In general, a varied wholesome diet which is rich in biofactors is the best and first measure to be taken to prevent any deficiency.

But not everyone is able – for a wide variety of reasons - to consume an appropriate diet. Whether it is because they do not have enough time, are not interested, lack the knowledge, do not have much appetite, or because their nutritional ideologies and their ideas on their ideal weight result in their having an unbalanced diet. This has been confirmed by the results of the National Nutrition Survey II.

And: under certain circumstances the body requires considerably more micronutrients. For example, in the case of chronic diseases such as diabetes, gastrointestinal disorders or in conjunction with the long-term intake of medications (see Biofactor depleters), during permanent stress, pregnancy and lactation or growth phases.

If the diet does not cover the biofactor requirements, the critical factors should be specifically supplemented by preparations in order to

  • maintain physical and mental performance
  • prevent deficiency symptoms
  • prevent health problems and organ damage
  • prevent chronic degenerative diseases
  • ensure that during pregnancy, the unborn child is not endangered.



If an individual has biofactor deficiency, this has to be treated: through targeted substitution (supplementation) of the corresponding biofactor in a sufficiently high dosage. Deficiency symptoms can usually be treated successfully in this way.

A vitamin or mineral deficiency can often not be clearly matched to a health problem, but instead a partial aspect in a complex, multi-causal disease process.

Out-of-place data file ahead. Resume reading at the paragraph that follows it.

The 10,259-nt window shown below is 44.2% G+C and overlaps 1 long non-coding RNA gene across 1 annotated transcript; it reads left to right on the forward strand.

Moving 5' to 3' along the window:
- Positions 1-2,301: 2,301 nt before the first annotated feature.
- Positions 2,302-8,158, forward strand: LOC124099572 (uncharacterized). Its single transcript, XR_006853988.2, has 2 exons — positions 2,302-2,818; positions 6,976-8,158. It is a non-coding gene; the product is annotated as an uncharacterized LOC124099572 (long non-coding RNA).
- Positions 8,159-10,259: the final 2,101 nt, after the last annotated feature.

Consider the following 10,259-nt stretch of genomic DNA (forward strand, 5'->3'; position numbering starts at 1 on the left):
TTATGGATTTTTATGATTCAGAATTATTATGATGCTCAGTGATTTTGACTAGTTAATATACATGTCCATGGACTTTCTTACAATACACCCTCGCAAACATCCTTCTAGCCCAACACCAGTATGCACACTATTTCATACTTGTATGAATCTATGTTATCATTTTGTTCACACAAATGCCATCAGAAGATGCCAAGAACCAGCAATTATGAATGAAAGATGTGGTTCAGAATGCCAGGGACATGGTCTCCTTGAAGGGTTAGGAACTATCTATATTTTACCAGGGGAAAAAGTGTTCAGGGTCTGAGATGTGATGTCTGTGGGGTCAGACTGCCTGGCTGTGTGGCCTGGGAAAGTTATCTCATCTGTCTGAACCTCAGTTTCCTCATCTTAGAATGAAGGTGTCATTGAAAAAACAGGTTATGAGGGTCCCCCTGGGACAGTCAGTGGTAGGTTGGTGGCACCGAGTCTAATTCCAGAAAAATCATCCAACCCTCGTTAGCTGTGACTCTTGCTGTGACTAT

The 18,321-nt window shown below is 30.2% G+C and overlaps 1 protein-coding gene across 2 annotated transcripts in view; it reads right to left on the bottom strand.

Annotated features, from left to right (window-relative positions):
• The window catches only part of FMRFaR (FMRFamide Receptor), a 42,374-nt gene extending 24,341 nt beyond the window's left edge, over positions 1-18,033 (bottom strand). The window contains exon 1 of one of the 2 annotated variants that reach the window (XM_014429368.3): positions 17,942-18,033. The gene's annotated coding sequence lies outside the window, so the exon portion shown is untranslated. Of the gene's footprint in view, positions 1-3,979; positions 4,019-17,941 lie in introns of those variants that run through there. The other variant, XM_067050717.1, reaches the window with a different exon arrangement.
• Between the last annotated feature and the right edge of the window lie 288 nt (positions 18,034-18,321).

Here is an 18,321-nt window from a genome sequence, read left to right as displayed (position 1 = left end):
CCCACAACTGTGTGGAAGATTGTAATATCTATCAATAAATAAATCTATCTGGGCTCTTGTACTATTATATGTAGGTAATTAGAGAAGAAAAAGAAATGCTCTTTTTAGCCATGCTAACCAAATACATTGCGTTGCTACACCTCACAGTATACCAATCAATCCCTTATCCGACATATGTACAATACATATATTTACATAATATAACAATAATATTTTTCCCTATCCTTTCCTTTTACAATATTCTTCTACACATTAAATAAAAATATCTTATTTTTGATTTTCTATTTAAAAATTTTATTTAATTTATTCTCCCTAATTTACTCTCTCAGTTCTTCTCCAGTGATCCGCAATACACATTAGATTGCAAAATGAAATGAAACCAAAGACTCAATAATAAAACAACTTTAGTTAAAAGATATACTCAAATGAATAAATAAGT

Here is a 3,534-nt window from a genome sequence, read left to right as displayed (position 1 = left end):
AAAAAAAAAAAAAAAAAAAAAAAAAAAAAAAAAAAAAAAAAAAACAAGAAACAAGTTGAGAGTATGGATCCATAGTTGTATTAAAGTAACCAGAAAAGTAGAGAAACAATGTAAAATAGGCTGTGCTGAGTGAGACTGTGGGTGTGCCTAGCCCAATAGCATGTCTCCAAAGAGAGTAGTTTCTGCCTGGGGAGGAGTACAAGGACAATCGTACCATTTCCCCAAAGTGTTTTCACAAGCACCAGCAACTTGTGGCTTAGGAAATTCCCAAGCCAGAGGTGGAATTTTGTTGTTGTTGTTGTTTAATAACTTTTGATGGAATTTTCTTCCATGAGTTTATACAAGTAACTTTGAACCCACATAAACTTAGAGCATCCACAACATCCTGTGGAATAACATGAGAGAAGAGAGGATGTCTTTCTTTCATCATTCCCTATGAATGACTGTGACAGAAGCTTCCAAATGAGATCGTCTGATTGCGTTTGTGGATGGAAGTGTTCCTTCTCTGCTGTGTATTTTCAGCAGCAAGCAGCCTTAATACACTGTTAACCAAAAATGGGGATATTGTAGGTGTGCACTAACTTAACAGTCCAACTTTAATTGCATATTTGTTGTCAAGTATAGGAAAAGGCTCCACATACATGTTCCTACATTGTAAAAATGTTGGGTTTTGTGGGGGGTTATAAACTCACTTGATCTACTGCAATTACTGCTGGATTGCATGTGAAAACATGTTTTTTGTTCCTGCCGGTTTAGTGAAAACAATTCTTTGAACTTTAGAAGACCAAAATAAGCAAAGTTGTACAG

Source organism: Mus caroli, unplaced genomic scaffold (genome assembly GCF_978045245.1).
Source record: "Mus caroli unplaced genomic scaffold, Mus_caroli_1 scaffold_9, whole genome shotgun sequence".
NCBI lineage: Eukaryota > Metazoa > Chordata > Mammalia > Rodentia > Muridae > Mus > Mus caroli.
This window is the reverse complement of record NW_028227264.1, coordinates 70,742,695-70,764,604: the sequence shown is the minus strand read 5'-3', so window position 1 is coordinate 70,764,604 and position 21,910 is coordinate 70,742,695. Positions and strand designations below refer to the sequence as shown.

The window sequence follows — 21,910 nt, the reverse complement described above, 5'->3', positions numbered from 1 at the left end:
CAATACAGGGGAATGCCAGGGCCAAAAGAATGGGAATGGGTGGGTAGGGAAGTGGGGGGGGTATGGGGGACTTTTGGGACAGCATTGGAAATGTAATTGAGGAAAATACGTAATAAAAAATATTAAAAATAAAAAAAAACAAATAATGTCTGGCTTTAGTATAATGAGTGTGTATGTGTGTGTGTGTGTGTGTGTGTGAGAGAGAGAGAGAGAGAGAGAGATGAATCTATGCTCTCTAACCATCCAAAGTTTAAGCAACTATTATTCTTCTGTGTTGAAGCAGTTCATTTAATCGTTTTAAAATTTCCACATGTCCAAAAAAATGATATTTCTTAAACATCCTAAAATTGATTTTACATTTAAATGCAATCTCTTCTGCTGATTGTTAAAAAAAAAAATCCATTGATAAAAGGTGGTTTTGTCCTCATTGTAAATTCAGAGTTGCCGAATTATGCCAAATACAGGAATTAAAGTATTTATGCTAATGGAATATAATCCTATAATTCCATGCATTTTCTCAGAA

For example, diabetics have an increased risk of magnesium deficiency, which in turn promotes the diabetes and its consequences, in particular cardiovascular diseases. Here, magnesium deficiency is one factor of many (which should not be underestimated and is easy to avoid!) which adversely affects the sugar metabolism and the health of the heart and blood vessels. Vitamin B1 deficiency also occurs more often in diabetics, causing secondary diseases of the nerves and blood vessels.

With some diseases, biofactors are also specifically used in higher dosages in order to achieve therapeutic effects, such as

  • α-lipoic acid and benfotiamine (a fat-soluble precursor of vitamin B1) in the therapy of diabetic nerve diseases (neuropathies)
  • magnesium in pre-eclampsia, eclampsia and neuromuscular disorders such as calf cramps
  • zinc for acne

Such treatments should be monitored by a doctor.

Deficiency symptoms

Symptoms of a lack of biofactors.

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Thieves for biofactors

Interactions between drugs and biofactors.

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